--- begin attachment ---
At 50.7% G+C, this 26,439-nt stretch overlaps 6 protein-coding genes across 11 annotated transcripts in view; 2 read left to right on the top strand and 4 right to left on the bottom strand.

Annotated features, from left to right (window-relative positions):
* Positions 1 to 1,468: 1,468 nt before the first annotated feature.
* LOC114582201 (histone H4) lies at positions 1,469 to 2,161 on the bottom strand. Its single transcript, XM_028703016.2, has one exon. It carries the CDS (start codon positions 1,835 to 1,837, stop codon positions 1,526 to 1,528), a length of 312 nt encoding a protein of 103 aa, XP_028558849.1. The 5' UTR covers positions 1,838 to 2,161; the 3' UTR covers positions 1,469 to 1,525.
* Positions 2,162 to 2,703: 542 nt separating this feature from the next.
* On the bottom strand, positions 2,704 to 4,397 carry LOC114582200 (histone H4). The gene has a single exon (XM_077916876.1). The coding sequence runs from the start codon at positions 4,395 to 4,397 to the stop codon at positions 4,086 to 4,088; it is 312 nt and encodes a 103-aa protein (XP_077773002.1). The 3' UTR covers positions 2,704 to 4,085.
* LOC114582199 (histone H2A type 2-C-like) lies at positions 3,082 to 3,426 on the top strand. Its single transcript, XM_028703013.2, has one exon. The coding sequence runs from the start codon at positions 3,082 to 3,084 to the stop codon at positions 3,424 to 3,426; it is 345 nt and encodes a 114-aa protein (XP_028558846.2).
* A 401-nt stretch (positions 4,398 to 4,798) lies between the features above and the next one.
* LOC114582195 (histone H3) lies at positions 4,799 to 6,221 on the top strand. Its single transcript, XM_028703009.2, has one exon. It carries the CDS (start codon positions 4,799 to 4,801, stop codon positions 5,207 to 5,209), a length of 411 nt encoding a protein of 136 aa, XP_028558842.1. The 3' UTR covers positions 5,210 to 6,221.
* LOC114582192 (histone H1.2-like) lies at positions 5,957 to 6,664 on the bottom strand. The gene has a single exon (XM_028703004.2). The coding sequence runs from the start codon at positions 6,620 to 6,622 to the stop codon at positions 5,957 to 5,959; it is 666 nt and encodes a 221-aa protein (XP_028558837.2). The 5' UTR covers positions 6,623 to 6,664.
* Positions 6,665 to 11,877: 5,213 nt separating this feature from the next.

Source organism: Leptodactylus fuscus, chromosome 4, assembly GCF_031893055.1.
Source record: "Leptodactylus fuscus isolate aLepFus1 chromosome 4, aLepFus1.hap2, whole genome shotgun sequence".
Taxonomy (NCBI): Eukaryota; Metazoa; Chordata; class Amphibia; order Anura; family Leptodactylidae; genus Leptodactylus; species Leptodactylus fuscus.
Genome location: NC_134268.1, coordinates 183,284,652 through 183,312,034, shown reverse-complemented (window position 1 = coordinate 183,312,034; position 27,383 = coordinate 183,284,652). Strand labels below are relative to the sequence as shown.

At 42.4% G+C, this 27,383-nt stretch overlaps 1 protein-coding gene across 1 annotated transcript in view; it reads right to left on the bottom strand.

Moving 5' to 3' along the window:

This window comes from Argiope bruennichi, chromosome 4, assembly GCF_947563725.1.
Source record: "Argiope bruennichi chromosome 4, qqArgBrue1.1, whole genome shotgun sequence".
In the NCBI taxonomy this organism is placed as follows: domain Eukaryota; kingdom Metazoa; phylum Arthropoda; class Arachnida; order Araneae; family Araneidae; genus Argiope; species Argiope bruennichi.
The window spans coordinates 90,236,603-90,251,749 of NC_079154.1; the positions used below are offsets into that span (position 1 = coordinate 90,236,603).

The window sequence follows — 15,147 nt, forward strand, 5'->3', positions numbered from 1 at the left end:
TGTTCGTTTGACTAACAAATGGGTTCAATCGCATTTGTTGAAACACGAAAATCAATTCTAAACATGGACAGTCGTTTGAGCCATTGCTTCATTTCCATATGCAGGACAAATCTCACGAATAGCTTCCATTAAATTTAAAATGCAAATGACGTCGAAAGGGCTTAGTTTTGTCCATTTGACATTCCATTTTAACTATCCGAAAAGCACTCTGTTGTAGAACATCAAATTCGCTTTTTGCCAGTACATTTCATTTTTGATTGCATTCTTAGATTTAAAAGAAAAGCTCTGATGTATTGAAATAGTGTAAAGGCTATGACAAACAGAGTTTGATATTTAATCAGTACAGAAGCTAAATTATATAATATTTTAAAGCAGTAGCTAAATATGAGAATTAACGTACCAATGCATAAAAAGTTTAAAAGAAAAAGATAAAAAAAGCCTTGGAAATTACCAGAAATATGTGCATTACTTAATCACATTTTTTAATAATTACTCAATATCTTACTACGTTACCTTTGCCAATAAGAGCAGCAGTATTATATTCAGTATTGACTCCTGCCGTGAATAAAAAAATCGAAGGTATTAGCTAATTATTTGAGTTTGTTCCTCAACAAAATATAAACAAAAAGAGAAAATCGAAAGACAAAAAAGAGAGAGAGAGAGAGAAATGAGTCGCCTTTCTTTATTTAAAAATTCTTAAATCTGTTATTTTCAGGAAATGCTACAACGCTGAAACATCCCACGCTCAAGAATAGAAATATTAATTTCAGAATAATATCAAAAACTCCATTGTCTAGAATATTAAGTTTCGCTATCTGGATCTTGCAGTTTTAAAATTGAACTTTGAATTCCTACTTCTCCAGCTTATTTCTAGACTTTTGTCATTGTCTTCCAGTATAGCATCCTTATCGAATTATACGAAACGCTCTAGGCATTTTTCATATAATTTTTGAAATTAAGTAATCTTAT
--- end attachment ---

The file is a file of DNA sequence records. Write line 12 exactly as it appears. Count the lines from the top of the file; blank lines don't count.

Source organism: Leptodactylus fuscus, chromosome 4, assembly GCF_031893055.1.